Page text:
Send aid to the Yezidis who are pacifists in the extreme… you may not understand or even like their religion, but what of it? They harm none and seek only to distract evil so good may have space to move. I think that is somewhat wrong-headed, yes, but you can’t say we don’t need that at this present moment, now, can you?

If President Obama cannot do these things, these simple things, that ARE within his powers given the CAUF that is still out there for Iraq, then the world will burn and quickly, not slowly, as barbarism begins to engulf the globe. It will also mark him as the return of LBJ who did likewise over and over, and refused to win by taking ground and eliminating the enemy. After he left his friends in Congress left those who supported the US to hang out and be killed once the US left under Nixon. The chaos could only roll out to the sea there… here it won’t stop until it overwhelms the globe as the sea is no barrier to this at all.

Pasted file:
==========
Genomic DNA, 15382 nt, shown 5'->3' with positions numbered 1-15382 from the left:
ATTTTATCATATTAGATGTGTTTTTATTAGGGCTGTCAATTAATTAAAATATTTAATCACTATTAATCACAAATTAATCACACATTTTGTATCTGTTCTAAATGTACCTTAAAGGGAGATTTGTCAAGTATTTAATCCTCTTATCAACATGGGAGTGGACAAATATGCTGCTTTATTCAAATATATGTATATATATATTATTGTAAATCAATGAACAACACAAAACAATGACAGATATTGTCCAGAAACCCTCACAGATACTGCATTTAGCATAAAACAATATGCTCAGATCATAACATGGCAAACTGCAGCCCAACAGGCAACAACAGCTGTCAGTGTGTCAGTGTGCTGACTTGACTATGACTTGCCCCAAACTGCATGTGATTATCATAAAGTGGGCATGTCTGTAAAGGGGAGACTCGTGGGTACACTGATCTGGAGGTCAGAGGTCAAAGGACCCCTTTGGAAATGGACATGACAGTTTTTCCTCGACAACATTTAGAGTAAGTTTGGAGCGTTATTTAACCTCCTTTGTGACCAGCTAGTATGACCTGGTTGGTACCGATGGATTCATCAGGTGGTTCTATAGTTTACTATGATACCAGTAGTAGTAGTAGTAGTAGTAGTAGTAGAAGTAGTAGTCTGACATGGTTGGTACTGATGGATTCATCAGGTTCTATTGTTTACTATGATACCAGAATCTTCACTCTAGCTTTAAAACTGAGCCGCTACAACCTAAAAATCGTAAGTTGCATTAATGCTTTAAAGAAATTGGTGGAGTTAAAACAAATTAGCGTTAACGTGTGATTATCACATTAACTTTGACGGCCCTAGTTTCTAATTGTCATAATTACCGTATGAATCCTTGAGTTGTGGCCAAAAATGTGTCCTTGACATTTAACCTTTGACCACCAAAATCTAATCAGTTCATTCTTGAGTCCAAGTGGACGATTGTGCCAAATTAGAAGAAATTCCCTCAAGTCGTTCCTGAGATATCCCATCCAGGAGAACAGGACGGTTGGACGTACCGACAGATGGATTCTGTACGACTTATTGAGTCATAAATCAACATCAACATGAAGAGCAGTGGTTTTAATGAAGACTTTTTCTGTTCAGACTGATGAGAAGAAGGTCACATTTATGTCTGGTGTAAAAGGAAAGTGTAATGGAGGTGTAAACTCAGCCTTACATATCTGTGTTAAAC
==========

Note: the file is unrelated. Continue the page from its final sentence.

ajacksonian on August 9, 2014 at 6:40 AM

One of the guys on Fox this morning said these vicious people have clarity of purpose. They know exactly what they want and are totally focused on that.

Meanwhile we have a government that isn’t sure what they are doing. The only thing that can beat them is a leadership that is totally focused on preserving democracy and willing to fight a real war.

crankyoldlady on August 9, 2014 at 7:14 AM